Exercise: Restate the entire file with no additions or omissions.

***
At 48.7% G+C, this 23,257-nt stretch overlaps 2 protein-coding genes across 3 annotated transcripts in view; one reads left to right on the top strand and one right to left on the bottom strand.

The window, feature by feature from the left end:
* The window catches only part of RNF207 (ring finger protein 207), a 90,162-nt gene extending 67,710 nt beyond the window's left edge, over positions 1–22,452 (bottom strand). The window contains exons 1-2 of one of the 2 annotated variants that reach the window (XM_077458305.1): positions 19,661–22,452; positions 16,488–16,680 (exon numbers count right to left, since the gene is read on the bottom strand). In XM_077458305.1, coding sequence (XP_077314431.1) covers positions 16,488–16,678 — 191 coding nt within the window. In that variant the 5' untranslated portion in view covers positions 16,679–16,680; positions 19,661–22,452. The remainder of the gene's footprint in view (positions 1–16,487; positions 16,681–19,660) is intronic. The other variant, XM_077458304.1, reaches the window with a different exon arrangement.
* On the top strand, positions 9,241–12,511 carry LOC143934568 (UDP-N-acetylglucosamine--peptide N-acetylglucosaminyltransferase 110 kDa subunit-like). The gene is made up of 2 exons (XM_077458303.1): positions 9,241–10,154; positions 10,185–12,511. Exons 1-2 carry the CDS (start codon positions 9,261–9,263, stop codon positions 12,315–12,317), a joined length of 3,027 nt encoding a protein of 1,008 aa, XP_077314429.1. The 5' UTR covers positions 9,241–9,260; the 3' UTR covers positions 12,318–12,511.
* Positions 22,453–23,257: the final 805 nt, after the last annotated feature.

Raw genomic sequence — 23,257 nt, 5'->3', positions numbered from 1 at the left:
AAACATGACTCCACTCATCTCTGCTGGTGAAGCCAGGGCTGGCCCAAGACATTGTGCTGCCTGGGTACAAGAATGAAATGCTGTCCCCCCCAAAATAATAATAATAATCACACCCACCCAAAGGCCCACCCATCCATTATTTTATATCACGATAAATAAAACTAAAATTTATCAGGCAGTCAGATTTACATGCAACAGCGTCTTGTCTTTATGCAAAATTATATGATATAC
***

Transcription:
At 48.7% G+C, this 23,257-nt stretch overlaps 2 protein-coding genes across 3 annotated transcripts in view; one reads left to right on the top strand and one right to left on the bottom strand.

The window, feature by feature from the left end:
* The window catches only part of RNF207 (ring finger protein 207), a 90,162-nt gene extending 67,710 nt beyond the window's left edge, over positions 1–22,452 (bottom strand). The window contains exons 1-2 of one of the 2 annotated variants that reach the window (XM_077458305.1): positions 19,661–22,452; positions 16,488–16,680 (exon numbers count right to left, since the gene is read on the bottom strand). In XM_077458305.1, coding sequence (XP_077314431.1) covers positions 16,488–16,678 — 191 coding nt within the window. In that variant the 5' untranslated portion in view covers positions 16,679–16,680; positions 19,661–22,452. The remainder of the gene's footprint in view (positions 1–16,487; positions 16,681–19,660) is intronic. The other variant, XM_077458304.1, reaches the window with a different exon arrangement.
* On the top strand, positions 9,241–12,511 carry LOC143934568 (UDP-N-acetylglucosamine--peptide N-acetylglucosaminyltransferase 110 kDa subunit-like). The gene is made up of 2 exons (XM_077458303.1): positions 9,241–10,154; positions 10,185–12,511. Exons 1-2 carry the CDS (start codon positions 9,261–9,263, stop codon positions 12,315–12,317), a joined length of 3,027 nt encoding a protein of 1,008 aa, XP_077314429.1. The 5' UTR covers positions 9,241–9,260; the 3' UTR covers positions 12,318–12,511.
* Positions 22,453–23,257: the final 805 nt, after the last annotated feature.

Raw genomic sequence — 23,257 nt, 5'->3', positions numbered from 1 at the left:
AAACATGACTCCACTCATCTCTGCTGGTGAAGCCAGGGCTGGCCCAAGACATTGTGCTGCCTGGGTACAAGAATGAAATGCTGTCCCCCCCAAAATAATAATAATAATCACACCCACCCAAAGGCCCACCCATCCATTATTTTATATCACGATAAATAAAACTAAAATTTATCAGGCAGTCAGATTTACATGCAACAGCGTCTTGTCTTTATGCAAAATTATATGATATAC